There are also other factors that can seriously complicate the diagnosis of bipolar disorder in children. A history of severe emotional trauma such as physical or sexual abuse can lead to mood swings, emotional outbursts, hallucinations, and extremely severe behavioral problems, including sexualized behaviors that can resemble bipolar disorder. Improving our understanding of all of these issues depends on further research into these disorders as they appear in children and adolescents. Fortunately, some of this research is currently underway and holds the promise of better answers to these important questions in the future.
Bipolar disorder in children and adolescents
In adults, bipolar disorder commonly involves separate episodes of major depression, alternating with separate episodes of mania. In children mixed states (a mix of mania and depression) and rapid cycling (mood swings) may be much more common. This can make the diagnosis of bipolar disorder much more challenging in these age groups.
Many clinicians have observed that the symptoms of bipolar disorder appear to change as children develop, though these observations have not been confirmed by long-term studies. In younger children chronic irritability and mood instability without classic mood swings may predominate. These symptoms most closely resemble a mixed state of the disorder. In older children and adolescents, episodes including euphoria, grandiosity and paranoia may predominate. In all age groups hyperactivity, distractibility and pressured speech are seen. In general, the older the individual, the more the symptoms may resemble those seen in adults.
Bipolar disorder and ADHD
As any parent of a child with ADHD has probably already noted, there is a significant overlap in the symptoms of mania, and to a lesser extent depression, and the symptoms of ADHD. ADHD, mania and depression may all involve inability to concentrate and problems with distractibility. Mania and ADHD may both involve hyperactivity and impulsivity. Though the symptom overlap is significant there are several factors that can help to distinguish these disorders.
ADHD in children usually does not involve mood symptoms such as depression and euphoria to the extent seen in bipolar disorder. ADHD symptoms usually first appear early in childhood while the onset of bipolar disorder appears to occur later in childhood or adolescence (4). ADHD also usually involves normal sleep, at least once a child has settled down in bed and is ready for sleep. Mania, in contrast, involves decreased need for sleep with the individual still “raring to go” the next day despite little sleep. The family history can be helpful, as both disorders appear to run in families.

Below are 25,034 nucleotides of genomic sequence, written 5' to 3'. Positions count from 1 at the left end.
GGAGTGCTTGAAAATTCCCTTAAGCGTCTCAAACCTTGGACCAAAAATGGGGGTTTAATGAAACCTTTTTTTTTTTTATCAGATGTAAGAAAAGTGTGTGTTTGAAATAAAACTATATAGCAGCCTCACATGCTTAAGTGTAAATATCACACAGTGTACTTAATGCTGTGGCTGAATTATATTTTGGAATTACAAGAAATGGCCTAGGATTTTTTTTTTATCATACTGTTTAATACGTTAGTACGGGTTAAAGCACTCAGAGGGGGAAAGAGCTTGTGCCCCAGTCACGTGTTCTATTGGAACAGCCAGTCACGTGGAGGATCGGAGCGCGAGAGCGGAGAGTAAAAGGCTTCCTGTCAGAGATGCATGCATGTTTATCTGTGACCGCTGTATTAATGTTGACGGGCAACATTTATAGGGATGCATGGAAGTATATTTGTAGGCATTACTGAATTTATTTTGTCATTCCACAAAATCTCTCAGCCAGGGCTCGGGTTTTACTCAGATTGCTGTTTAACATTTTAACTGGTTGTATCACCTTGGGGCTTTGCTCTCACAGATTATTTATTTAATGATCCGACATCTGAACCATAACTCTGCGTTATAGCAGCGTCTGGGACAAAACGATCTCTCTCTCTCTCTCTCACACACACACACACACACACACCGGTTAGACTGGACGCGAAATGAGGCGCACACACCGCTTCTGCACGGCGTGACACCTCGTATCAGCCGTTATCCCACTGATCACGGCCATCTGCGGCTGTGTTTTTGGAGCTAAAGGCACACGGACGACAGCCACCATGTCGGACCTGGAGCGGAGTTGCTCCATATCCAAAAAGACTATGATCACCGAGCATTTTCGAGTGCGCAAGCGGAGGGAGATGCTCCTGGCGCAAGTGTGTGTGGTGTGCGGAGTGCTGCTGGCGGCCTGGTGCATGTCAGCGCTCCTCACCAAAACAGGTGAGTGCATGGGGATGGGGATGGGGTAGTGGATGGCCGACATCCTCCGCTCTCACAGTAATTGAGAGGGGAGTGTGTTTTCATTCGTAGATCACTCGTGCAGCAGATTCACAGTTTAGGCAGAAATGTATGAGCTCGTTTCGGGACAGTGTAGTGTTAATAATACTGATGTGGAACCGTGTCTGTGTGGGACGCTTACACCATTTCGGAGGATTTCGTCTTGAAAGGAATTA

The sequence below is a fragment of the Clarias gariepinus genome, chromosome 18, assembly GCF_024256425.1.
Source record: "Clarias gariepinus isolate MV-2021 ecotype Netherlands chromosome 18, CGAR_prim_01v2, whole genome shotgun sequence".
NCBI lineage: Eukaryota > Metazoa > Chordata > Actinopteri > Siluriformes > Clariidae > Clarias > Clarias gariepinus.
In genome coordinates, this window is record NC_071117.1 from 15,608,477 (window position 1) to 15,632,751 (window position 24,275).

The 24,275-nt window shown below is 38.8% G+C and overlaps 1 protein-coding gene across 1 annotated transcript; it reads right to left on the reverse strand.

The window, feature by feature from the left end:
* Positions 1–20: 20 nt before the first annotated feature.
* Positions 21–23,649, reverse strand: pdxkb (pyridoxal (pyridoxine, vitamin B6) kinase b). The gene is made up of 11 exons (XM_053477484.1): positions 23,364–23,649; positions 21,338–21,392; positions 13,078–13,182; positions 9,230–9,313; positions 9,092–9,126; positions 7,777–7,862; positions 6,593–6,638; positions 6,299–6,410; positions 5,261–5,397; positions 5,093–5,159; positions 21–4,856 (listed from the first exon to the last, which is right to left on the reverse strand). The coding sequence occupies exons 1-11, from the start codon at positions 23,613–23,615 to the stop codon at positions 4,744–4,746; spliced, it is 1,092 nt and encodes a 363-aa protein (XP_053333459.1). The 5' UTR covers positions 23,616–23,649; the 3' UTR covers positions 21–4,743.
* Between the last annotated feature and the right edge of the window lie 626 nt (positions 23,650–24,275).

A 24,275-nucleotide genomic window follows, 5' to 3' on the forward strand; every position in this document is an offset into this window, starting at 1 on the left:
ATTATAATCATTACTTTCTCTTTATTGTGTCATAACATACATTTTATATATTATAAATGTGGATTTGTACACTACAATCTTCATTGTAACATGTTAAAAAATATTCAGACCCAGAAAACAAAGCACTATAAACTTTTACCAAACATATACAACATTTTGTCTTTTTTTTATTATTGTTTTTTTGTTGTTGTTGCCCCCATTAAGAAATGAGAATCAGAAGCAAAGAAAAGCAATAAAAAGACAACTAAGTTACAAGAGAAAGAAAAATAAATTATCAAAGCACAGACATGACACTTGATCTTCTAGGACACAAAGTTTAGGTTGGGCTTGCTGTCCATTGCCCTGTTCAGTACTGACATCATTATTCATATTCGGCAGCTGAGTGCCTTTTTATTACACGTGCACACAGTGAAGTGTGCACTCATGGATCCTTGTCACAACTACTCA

Depression and bipolar disorder
People who suffer from depression, including those who suffer from major depressive disorder, may also eventually exhibit symptoms of bipolar disorder. It is harder to tell the difference between depression and bipolar disorder in children than in adults. Children with depression more often appear irritable than sad. This presents another overlap with the irritability seen in bipolar disorder. Children and adolescents are also by their nature prone to some degree of unstable mood. Determining where this type of moodiness ends and bipolar disorder begins in a depressed young person can present a challenge. Looking for the presence of other symptoms of mania or elevated mood, including the presence of euphoria or grandiosity at some point, is important in making this diagnostic distinction.
Further complicating the picture is the fact that both adults and younger people who initially exhibit symptoms only of depression may later develop bipolar disorder. The risk of depression turning into bipolar disorder is estimated at 10 percent or less in adults but appears to be as high as 20–40 percent in children and adolescents. Several risk factors for the eventual development of bipolar disorder in addition to early onset of depression have been identified, including psychosis, sudden onset, severely slowed or retarded movement, antidepressant-induced mania or elevated mood, and family history of bipolar disorder.